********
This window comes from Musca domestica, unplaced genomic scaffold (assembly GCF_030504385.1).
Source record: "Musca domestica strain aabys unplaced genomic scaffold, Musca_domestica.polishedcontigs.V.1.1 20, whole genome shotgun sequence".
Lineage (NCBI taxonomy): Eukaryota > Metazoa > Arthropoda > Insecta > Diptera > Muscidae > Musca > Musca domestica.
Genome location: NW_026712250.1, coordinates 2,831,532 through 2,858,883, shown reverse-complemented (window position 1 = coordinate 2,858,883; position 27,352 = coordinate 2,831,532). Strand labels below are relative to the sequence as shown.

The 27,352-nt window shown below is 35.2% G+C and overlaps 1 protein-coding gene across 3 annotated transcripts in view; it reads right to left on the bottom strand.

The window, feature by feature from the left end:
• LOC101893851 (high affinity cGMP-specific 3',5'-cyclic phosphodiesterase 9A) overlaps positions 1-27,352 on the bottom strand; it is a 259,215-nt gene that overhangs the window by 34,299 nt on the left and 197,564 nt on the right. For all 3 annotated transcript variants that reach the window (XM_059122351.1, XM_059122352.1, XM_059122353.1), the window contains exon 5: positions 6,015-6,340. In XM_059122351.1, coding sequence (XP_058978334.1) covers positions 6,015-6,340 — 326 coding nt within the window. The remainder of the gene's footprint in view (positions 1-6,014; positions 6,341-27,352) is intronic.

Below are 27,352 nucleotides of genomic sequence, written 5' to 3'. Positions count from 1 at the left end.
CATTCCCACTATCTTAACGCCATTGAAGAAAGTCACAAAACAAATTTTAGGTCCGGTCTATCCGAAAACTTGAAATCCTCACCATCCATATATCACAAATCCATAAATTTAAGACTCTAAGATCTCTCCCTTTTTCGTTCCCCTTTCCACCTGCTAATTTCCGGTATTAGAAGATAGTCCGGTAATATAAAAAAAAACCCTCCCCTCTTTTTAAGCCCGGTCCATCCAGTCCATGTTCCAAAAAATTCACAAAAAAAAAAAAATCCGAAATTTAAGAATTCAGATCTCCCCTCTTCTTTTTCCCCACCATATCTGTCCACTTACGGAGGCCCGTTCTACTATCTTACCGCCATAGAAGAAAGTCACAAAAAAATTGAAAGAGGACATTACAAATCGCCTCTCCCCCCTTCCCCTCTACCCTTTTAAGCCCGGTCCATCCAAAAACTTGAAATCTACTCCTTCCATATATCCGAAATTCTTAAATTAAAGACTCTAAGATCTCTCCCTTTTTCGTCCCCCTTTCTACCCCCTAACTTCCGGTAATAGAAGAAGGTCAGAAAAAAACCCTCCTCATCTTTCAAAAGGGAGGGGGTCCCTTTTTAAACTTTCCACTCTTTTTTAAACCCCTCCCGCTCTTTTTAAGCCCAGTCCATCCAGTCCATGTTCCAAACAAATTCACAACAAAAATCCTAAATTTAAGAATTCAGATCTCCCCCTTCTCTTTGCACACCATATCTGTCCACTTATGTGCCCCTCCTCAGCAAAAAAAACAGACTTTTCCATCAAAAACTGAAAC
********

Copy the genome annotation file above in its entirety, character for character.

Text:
This window comes from Musca domestica, unplaced genomic scaffold (assembly GCF_030504385.1).
Source record: "Musca domestica strain aabys unplaced genomic scaffold, Musca_domestica.polishedcontigs.V.1.1 20, whole genome shotgun sequence".
Lineage (NCBI taxonomy): Eukaryota > Metazoa > Arthropoda > Insecta > Diptera > Muscidae > Musca > Musca domestica.
Genome location: NW_026712250.1, coordinates 2,831,532 through 2,858,883, shown reverse-complemented (window position 1 = coordinate 2,858,883; position 27,352 = coordinate 2,831,532). Strand labels below are relative to the sequence as shown.

The 27,352-nt window shown below is 35.2% G+C and overlaps 1 protein-coding gene across 3 annotated transcripts in view; it reads right to left on the bottom strand.

The window, feature by feature from the left end:
• LOC101893851 (high affinity cGMP-specific 3',5'-cyclic phosphodiesterase 9A) overlaps positions 1-27,352 on the bottom strand; it is a 259,215-nt gene that overhangs the window by 34,299 nt on the left and 197,564 nt on the right. For all 3 annotated transcript variants that reach the window (XM_059122351.1, XM_059122352.1, XM_059122353.1), the window contains exon 5: positions 6,015-6,340. In XM_059122351.1, coding sequence (XP_058978334.1) covers positions 6,015-6,340 — 326 coding nt within the window. The remainder of the gene's footprint in view (positions 1-6,014; positions 6,341-27,352) is intronic.

Below are 27,352 nucleotides of genomic sequence, written 5' to 3'. Positions count from 1 at the left end.
CATTCCCACTATCTTAACGCCATTGAAGAAAGTCACAAAACAAATTTTAGGTCCGGTCTATCCGAAAACTTGAAATCCTCACCATCCATATATCACAAATCCATAAATTTAAGACTCTAAGATCTCTCCCTTTTTCGTTCCCCTTTCCACCTGCTAATTTCCGGTATTAGAAGATAGTCCGGTAATATAAAAAAAAACCCTCCCCTCTTTTTAAGCCCGGTCCATCCAGTCCATGTTCCAAAAAATTCACAAAAAAAAAAAAATCCGAAATTTAAGAATTCAGATCTCCCCTCTTCTTTTTCCCCACCATATCTGTCCACTTACGGAGGCCCGTTCTACTATCTTACCGCCATAGAAGAAAGTCACAAAAAAATTGAAAGAGGACATTACAAATCGCCTCTCCCCCCTTCCCCTCTACCCTTTTAAGCCCGGTCCATCCAAAAACTTGAAATCTACTCCTTCCATATATCCGAAATTCTTAAATTAAAGACTCTAAGATCTCTCCCTTTTTCGTCCCCCTTTCTACCCCCTAACTTCCGGTAATAGAAGAAGGTCAGAAAAAAACCCTCCTCATCTTTCAAAAGGGAGGGGGTCCCTTTTTAAACTTTCCACTCTTTTTTAAACCCCTCCCGCTCTTTTTAAGCCCAGTCCATCCAGTCCATGTTCCAAACAAATTCACAACAAAAATCCTAAATTTAAGAATTCAGATCTCCCCCTTCTCTTTGCACACCATATCTGTCCACTTATGTGCCCCTCCTCAGCAAAAAAAACAGACTTTTCCATCAAAAACTGAAAC